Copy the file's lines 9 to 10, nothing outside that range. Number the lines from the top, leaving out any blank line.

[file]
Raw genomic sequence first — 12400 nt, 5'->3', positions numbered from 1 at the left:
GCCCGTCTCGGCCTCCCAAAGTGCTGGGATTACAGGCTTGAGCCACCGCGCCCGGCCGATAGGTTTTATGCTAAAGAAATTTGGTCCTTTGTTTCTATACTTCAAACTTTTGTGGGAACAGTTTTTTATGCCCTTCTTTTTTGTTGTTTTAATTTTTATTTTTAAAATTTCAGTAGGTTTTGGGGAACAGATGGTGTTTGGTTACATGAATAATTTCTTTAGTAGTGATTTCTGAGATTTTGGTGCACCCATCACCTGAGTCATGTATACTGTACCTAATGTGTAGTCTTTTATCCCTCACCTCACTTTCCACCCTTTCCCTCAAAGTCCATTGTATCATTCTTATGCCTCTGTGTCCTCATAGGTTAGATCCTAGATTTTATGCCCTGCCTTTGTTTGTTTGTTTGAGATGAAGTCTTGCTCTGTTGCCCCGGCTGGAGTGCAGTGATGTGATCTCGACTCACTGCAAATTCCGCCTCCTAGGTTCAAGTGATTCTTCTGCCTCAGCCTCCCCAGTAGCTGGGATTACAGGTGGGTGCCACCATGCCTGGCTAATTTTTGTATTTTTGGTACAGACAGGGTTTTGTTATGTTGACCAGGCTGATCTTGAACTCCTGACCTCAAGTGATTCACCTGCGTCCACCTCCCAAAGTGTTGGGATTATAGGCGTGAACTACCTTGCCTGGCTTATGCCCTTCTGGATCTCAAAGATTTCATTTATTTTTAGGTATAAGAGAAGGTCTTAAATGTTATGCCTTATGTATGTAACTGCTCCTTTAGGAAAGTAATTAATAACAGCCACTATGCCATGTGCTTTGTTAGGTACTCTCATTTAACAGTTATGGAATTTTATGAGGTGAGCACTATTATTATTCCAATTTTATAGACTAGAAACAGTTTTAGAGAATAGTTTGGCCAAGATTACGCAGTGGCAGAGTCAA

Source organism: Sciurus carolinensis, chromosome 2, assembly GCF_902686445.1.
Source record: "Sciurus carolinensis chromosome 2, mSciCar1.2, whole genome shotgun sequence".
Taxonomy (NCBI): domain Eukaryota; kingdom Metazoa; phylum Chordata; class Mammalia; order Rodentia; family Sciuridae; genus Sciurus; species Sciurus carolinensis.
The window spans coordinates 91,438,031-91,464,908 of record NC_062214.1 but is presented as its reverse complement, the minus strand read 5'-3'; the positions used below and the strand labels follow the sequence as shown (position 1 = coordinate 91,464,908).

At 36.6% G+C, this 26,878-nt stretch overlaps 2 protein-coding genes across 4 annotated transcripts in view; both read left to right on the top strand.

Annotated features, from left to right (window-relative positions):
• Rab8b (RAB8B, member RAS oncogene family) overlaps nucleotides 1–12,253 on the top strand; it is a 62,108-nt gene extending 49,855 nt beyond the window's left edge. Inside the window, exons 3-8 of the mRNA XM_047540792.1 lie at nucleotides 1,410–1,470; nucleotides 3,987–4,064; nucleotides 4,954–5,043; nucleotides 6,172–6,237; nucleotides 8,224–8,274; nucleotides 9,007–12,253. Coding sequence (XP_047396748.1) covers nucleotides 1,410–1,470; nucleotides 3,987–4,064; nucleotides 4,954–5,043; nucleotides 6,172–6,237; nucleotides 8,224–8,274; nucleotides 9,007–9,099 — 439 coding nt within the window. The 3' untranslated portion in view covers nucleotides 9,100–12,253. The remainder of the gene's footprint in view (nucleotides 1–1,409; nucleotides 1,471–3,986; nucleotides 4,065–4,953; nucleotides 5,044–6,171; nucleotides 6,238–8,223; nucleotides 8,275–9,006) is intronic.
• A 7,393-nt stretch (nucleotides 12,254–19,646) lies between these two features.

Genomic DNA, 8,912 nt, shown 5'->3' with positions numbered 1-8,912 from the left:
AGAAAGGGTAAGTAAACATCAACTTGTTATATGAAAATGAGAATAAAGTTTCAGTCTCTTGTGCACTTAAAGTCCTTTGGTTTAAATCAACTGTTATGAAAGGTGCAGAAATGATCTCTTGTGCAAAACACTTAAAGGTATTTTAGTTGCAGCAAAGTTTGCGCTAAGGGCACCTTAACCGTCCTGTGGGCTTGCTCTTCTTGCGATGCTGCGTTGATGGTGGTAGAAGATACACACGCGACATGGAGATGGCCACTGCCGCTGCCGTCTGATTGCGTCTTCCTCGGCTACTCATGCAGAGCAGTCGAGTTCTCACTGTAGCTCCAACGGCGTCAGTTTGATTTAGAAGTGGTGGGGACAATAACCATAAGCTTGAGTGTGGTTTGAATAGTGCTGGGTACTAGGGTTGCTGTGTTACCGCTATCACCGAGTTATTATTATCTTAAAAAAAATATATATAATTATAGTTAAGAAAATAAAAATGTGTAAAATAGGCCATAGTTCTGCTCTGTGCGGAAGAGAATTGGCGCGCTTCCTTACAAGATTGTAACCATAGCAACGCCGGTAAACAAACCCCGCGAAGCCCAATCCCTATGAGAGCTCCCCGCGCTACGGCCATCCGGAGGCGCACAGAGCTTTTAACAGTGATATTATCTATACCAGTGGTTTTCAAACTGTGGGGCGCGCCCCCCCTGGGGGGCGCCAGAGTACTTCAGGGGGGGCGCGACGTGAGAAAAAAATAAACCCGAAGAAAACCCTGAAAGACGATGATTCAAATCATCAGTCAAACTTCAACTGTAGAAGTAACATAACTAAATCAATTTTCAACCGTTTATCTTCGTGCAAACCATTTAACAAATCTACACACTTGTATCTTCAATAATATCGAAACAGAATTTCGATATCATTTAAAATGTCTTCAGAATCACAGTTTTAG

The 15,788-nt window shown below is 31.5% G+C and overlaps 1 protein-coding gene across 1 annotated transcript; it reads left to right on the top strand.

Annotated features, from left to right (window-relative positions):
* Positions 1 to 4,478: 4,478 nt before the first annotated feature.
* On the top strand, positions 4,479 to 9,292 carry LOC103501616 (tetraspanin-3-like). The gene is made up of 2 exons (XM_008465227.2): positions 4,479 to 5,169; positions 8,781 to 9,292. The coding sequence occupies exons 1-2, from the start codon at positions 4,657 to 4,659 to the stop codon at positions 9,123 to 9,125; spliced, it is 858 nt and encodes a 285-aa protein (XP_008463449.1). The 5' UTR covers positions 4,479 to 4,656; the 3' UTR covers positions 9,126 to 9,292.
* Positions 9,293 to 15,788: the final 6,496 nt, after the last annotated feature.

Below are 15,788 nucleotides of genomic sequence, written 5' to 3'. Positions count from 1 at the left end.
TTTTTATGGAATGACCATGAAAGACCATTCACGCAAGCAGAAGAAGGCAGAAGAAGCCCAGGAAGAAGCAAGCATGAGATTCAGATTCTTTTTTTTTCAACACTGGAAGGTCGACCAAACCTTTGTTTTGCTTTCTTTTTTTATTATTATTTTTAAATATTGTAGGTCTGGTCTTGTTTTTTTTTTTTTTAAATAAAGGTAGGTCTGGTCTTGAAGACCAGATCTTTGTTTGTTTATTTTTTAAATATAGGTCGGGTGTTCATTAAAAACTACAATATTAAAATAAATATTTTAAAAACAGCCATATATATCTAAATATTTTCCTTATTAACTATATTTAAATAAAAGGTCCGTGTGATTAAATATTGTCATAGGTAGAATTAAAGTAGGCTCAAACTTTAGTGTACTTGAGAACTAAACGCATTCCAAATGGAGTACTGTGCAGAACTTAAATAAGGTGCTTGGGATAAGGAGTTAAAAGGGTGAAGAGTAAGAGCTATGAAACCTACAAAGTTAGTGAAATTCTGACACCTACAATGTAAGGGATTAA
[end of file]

• Rab8b (RAB8B, member RAS oncogene family) overlaps nucleotides 1–12,253 on the top strand; it is a 62,108-nt gene extending 49,855 nt beyond the window's left edge. Inside the window, exons 3-8 of the mRNA XM_047540792.1 lie at nucleotides 1,410–1,470; nucleotides 3,987–4,064; nucleotides 4,954–5,043; nucleotides 6,172–6,237; nucleotides 8,224–8,274; nucleotides 9,007–12,253. Coding sequence (XP_047396748.1) covers nucleotides 1,410–1,470; nucleotides 3,987–4,064; nucleotides 4,954–5,043; nucleotides 6,172–6,237; nucleotides 8,224–8,274; nucleotides 9,007–9,099 — 439 coding nt within the window. The 3' untranslated portion in view covers nucleotides 9,100–12,253. The remainder of the gene's footprint in view (nucleotides 1–1,409; nucleotides 1,471–3,986; nucleotides 4,065–4,953; nucleotides 5,044–6,171; nucleotides 6,238–8,223; nucleotides 8,275–9,006) is intronic.
• A 7,393-nt stretch (nucleotides 12,254–19,646) lies between these two features.